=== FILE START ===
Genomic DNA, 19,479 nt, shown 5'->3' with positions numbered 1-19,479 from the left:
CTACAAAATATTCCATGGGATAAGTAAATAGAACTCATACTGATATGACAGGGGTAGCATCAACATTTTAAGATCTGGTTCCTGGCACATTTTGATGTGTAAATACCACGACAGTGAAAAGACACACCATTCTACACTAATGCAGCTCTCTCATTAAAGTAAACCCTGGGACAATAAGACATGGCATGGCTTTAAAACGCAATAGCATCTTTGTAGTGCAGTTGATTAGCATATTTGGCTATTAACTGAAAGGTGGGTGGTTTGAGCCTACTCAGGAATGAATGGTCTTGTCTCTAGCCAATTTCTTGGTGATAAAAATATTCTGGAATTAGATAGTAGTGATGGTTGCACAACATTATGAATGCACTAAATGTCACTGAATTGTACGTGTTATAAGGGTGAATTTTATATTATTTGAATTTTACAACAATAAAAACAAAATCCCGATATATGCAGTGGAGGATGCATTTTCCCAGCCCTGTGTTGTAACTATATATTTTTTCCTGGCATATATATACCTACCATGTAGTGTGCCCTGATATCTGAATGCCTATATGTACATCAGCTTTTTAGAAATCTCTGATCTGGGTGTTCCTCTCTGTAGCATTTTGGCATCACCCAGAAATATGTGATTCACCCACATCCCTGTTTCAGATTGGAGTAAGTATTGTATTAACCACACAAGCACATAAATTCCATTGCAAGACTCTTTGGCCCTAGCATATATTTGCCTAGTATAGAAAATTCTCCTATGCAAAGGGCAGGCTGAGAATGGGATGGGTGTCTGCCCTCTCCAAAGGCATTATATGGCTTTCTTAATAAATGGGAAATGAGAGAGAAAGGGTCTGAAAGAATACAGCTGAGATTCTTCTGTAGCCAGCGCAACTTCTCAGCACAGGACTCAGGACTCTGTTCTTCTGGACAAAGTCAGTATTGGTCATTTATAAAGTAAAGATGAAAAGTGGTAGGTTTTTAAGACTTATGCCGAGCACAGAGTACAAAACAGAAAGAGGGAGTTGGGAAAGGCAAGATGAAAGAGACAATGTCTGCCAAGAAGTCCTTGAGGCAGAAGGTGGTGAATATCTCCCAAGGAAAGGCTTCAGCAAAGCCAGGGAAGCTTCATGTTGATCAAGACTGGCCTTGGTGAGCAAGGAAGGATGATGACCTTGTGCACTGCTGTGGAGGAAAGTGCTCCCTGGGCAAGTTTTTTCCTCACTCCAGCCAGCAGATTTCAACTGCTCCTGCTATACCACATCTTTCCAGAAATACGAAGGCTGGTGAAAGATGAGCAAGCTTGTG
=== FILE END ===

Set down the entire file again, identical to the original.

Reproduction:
Genomic DNA, 19,479 nt, shown 5'->3' with positions numbered 1-19,479 from the left:
CTACAAAATATTCCATGGGATAAGTAAATAGAACTCATACTGATATGACAGGGGTAGCATCAACATTTTAAGATCTGGTTCCTGGCACATTTTGATGTGTAAATACCACGACAGTGAAAAGACACACCATTCTACACTAATGCAGCTCTCTCATTAAAGTAAACCCTGGGACAATAAGACATGGCATGGCTTTAAAACGCAATAGCATCTTTGTAGTGCAGTTGATTAGCATATTTGGCTATTAACTGAAAGGTGGGTGGTTTGAGCCTACTCAGGAATGAATGGTCTTGTCTCTAGCCAATTTCTTGGTGATAAAAATATTCTGGAATTAGATAGTAGTGATGGTTGCACAACATTATGAATGCACTAAATGTCACTGAATTGTACGTGTTATAAGGGTGAATTTTATATTATTTGAATTTTACAACAATAAAAACAAAATCCCGATATATGCAGTGGAGGATGCATTTTCCCAGCCCTGTGTTGTAACTATATATTTTTTCCTGGCATATATATACCTACCATGTAGTGTGCCCTGATATCTGAATGCCTATATGTACATCAGCTTTTTAGAAATCTCTGATCTGGGTGTTCCTCTCTGTAGCATTTTGGCATCACCCAGAAATATGTGATTCACCCACATCCCTGTTTCAGATTGGAGTAAGTATTGTATTAACCACACAAGCACATAAATTCCATTGCAAGACTCTTTGGCCCTAGCATATATTTGCCTAGTATAGAAAATTCTCCTATGCAAAGGGCAGGCTGAGAATGGGATGGGTGTCTGCCCTCTCCAAAGGCATTATATGGCTTTCTTAATAAATGGGAAATGAGAGAGAAAGGGTCTGAAAGAATACAGCTGAGATTCTTCTGTAGCCAGCGCAACTTCTCAGCACAGGACTCAGGACTCTGTTCTTCTGGACAAAGTCAGTATTGGTCATTTATAAAGTAAAGATGAAAAGTGGTAGGTTTTTAAGACTTATGCCGAGCACAGAGTACAAAACAGAAAGAGGGAGTTGGGAAAGGCAAGATGAAAGAGACAATGTCTGCCAAGAAGTCCTTGAGGCAGAAGGTGGTGAATATCTCCCAAGGAAAGGCTTCAGCAAAGCCAGGGAAGCTTCATGTTGATCAAGACTGGCCTTGGTGAGCAAGGAAGGATGATGACCTTGTGCACTGCTGTGGAGGAAAGTGCTCCCTGGGCAAGTTTTTTCCTCACTCCAGCCAGCAGATTTCAACTGCTCCTGCTATACCACATCTTTCCAGAAATACGAAGGCTGGTGAAAGATGAGCAAGCTTGTG